−a Hilbert space A Hilbert space is a Euclidean space that is complete,
separable, and generally in nitedimensional.
A Hilbert space is a set H of elements f, g, ... for which
1. H is a Euclidean space equipped with a scalar product 2. H is complete with respect to metric ρ(f, g) = 3. is separable (contains a countable everywhere dense
subset)
H 4. (generally) H is in nitedimensional.
l2 f −g and L2 are examples of Hilbert spaces. The δ function
We now consider the functional which returns the value of
f ∈ C at the location t (an evaluation functional),
f ] = f (t).
Note that this functional is degenerate because it does not
depend on the entire function f , but only on the value of
f at the speci c location t.
The δ(t) is not a functional but a distribution. The δ function (cont.)
The same functional can be written as
∞
f ] = f (t) =
f (s)δ (s − t)ds.
−∞
No ordinary function exists (in L2) that behaves like δ(t),
one can think of δ(t) as a function that vanishes for t = 0
and takes in nite value at t = 0 in such a way that
∞
δ (t)dt = 1.
−∞ The δ function (cont.)
The δ function can be seen as the limit of a sequence of
ordinary functions. For example, if
1
r (t) = (U (t) − U (t − ))
is a rectangular pulse of unit area, consider the limit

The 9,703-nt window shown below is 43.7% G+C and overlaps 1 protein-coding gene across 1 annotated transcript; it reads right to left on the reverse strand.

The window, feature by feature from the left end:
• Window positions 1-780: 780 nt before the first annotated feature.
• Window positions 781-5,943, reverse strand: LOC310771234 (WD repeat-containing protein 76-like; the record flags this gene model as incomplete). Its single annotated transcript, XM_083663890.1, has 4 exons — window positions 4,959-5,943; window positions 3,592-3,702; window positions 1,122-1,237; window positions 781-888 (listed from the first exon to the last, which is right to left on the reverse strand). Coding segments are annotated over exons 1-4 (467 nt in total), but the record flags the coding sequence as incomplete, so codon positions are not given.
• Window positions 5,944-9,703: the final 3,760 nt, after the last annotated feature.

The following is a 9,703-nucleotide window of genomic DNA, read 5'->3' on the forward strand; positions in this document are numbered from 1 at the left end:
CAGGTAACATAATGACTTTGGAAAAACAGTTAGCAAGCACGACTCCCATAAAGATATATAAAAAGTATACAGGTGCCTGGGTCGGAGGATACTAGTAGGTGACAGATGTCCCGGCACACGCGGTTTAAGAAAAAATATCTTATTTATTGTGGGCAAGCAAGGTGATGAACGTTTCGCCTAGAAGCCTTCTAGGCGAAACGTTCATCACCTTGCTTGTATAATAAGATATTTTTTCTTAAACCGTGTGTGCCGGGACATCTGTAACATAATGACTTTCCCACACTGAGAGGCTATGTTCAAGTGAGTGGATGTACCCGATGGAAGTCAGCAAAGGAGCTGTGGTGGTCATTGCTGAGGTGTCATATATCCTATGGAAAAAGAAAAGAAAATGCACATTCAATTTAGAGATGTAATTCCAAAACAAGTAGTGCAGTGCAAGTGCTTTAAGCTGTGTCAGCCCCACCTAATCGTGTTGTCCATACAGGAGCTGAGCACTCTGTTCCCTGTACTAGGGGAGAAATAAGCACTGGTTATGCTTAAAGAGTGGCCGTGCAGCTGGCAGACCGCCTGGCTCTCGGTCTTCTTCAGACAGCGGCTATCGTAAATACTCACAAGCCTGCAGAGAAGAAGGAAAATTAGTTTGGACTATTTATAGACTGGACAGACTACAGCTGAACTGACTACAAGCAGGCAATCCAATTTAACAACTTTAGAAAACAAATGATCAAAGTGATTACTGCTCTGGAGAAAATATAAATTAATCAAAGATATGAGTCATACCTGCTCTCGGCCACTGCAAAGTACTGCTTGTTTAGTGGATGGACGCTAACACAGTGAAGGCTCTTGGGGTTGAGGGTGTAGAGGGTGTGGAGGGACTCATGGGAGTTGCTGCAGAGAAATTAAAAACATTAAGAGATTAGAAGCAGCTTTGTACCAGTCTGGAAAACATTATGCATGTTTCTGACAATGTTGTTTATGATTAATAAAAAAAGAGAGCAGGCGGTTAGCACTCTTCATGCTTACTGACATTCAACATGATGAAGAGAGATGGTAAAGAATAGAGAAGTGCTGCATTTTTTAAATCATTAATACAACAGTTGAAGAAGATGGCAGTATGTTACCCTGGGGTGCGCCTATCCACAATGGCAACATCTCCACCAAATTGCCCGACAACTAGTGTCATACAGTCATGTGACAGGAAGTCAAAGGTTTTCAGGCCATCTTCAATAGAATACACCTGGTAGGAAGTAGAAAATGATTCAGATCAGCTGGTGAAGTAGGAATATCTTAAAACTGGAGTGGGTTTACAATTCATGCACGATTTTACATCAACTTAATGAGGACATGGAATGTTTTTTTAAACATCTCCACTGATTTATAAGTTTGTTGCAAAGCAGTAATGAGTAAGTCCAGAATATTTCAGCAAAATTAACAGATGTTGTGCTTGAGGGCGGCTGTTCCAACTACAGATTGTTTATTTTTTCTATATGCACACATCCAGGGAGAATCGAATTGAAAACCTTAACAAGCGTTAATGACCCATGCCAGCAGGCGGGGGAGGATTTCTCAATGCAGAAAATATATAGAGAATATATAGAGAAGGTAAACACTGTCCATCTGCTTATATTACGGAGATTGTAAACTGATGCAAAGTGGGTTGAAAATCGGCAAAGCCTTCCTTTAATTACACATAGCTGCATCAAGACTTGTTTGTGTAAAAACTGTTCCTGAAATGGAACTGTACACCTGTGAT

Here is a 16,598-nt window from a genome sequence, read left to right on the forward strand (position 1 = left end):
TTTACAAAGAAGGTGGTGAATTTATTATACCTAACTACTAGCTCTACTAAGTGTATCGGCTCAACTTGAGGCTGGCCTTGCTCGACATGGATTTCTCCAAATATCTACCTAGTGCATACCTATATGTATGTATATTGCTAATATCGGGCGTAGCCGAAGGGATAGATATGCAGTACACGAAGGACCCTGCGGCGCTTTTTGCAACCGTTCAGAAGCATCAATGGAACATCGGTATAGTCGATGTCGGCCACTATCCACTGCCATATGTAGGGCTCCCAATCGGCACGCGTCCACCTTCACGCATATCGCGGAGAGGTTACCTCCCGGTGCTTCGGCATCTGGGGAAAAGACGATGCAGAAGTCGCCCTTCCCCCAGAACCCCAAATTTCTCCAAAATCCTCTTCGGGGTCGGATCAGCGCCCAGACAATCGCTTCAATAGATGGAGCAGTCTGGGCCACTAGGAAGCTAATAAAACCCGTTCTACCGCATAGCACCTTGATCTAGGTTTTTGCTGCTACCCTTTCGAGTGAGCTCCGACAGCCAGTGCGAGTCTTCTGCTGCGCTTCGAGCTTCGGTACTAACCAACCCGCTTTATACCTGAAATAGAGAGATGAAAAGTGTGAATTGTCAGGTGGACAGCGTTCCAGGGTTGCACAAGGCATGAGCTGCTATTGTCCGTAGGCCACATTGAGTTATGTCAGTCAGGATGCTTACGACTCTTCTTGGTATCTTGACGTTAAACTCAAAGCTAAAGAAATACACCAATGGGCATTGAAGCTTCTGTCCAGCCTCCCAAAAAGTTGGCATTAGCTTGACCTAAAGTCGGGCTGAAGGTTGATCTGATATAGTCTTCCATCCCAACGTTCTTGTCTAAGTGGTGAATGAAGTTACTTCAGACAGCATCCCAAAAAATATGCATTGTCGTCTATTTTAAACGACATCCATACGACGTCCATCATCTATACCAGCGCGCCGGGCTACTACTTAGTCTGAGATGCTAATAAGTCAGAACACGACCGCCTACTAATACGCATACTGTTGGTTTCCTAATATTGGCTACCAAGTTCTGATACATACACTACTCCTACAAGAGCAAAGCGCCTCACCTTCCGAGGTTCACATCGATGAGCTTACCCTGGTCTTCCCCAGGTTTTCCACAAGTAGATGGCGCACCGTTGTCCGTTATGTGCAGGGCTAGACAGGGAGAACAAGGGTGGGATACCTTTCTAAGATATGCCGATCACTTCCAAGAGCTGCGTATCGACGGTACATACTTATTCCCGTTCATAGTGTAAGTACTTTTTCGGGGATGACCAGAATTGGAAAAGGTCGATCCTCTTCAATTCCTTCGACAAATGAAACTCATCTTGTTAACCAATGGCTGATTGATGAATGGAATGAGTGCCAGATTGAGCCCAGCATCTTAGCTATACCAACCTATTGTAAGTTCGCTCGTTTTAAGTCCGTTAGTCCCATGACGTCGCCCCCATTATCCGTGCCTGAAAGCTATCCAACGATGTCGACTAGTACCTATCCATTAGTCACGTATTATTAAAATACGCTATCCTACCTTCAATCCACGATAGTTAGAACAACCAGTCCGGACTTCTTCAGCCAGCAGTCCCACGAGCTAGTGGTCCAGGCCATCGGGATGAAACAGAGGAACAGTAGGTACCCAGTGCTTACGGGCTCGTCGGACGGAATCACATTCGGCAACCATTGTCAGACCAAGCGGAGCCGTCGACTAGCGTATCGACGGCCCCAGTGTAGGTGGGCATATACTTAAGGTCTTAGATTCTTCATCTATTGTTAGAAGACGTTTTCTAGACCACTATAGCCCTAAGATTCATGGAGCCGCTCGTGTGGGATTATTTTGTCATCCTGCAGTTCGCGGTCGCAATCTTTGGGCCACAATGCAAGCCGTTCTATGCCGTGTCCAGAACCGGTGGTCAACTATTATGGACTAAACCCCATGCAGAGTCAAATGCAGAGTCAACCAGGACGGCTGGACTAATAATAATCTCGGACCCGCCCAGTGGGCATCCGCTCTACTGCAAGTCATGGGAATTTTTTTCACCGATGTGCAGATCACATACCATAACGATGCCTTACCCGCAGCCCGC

∞
lim −∞ f (s)r (s − t)ds.
→0
By de nition of r this gives
1 t+ f (s)ds = f (t)
lim t
→0
because f is continuous. Fourier Transform
The Fourier Transform of a real valued function f ∈ L1 is
~
the complex valued function f (ω) de ned as
+∞
~
F f (x)] = f (ω ) =
f (x) e−jωxdx.
−∞
~
The FT f can be thought of as a representation of the
information content of f (x). The original function f can
be obtained through the inverse Fourier Transform as
1 +∞ f (ω) ejωxdω.
~
f (x) =
2π −∞ Properties
()
f ∗(t)
F (t)
f (t − t0)
f (t)ejω0 t
dnf (t)
f at dtn (−jt)nf (t)
∞
f1(τ )f2 (t − τ )dτ
−∞
∞
f ∗(τ )f (t + τ )dτ
−∞ ⇔ 1F a
⇔ F∗ ω ω
a ⇔ ()
2πf (−ω)
F (ω )e−jt0 ω
F (ω − ω0)
(jω)nF (ω)
dnF (ω ) ⇔ () ()
F (ω )2 ⇔
⇔
⇔
⇔ dω n
⇔ F1 ω F2 ω Properties
The box and the sinc
f (t) = 1 if − a ≤ t ≤ a and 0 otherwise
2 sin(aω) .
F (ω ) =
ω
4 1.2 3.5
1 3
2.5 0.8
2
1.5 0.6 1
0.4 0.5
0 0.2
−0.5
0
−10 −8 −6 −4 −2 0 2 4 6 8 10 −1
−10 −8 −6 −4 −2 0 2 4 6 8 10 Properties
The Gaussian
() =
F (ω ) = −at2
e ft π −ω2/4a
e
.
a 1 1.4 0.9
1.2
0.8
1 0.7 0.6
0.8
0.5
0.6
0.4 0.3 0.4 0.2
0.2
0.1 0
−10 −8 −6 −4 −2 0 2 4 6 8 10 0
−10 −8 −6 −4 −2 0 2 4 6 8 10 Properties
The Laplacian and Cauchy distributions
f (t) = e−at
2a .
F (ω ) = 2
a + ω2
1 1 0.9 0.9 0.8 0.8 0.7 0.7 0.6 0.6 0.5 0.5 0.4 0.4 0.3 0.3 0.2 0.2 0.1 0.1 0
−10 −8 −6 −4 −2 0 2 4 6 8 10 0
−10 −8 −6 −4 −2 0 2 4 6 8 10 Fourier Transform in the distribution sense
With due care, the Fourier Transform can be de ned in
the distribution sense. For example, we have
() •δx ⇐⇒ 1 • cos(ω0x) ⇐⇒ π δ ω − ω0 • sin(ω0x) ⇐⇒ jπ δ ω () •Ux (( ) + δ(ω + ω0)) ( ( + ω0) − δ(ω − ω0)) () ⇐⇒ πδ ω − j/ω 2 • x ⇐⇒ − /ω 2 Parseval's formula